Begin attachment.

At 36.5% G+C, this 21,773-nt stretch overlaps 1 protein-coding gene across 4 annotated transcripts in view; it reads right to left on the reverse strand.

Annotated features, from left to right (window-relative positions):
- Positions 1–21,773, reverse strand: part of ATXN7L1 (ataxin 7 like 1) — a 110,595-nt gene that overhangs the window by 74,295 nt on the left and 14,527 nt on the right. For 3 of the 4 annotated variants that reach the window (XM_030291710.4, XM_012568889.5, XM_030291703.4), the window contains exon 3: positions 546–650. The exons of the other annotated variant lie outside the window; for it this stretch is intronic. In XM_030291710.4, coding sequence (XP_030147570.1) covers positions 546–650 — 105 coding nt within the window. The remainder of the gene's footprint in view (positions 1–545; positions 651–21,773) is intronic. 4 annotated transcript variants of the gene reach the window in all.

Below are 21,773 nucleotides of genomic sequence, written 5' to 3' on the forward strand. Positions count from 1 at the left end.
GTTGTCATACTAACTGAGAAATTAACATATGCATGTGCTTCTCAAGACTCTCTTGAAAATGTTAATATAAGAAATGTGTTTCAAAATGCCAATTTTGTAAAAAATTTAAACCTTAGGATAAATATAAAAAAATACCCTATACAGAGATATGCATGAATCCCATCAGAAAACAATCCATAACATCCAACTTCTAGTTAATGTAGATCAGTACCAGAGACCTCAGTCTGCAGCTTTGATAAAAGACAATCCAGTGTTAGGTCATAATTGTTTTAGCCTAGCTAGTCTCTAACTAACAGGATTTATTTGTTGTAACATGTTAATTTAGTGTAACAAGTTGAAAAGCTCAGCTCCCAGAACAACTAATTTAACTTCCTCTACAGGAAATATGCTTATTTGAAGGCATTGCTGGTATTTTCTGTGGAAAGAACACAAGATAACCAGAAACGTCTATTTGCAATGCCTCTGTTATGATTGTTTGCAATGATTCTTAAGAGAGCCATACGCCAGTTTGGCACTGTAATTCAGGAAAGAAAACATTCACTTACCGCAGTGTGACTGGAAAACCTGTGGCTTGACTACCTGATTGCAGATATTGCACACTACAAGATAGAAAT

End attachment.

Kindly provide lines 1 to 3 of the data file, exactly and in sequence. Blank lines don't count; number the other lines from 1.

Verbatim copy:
At 36.5% G+C, this 21,773-nt stretch overlaps 1 protein-coding gene across 4 annotated transcripts in view; it reads right to left on the reverse strand.

Annotated features, from left to right (window-relative positions):
- Positions 1–21,773, reverse strand: part of ATXN7L1 (ataxin 7 like 1) — a 110,595-nt gene that overhangs the window by 74,295 nt on the left and 14,527 nt on the right. For 3 of the 4 annotated variants that reach the window (XM_030291710.4, XM_012568889.5, XM_030291703.4), the window contains exon 3: positions 546–650. The exons of the other annotated variant lie outside the window; for it this stretch is intronic. In XM_030291710.4, coding sequence (XP_030147570.1) covers positions 546–650 — 105 coding nt within the window. The remainder of the gene's footprint in view (positions 1–545; positions 651–21,773) is intronic. 4 annotated transcript variants of the gene reach the window in all.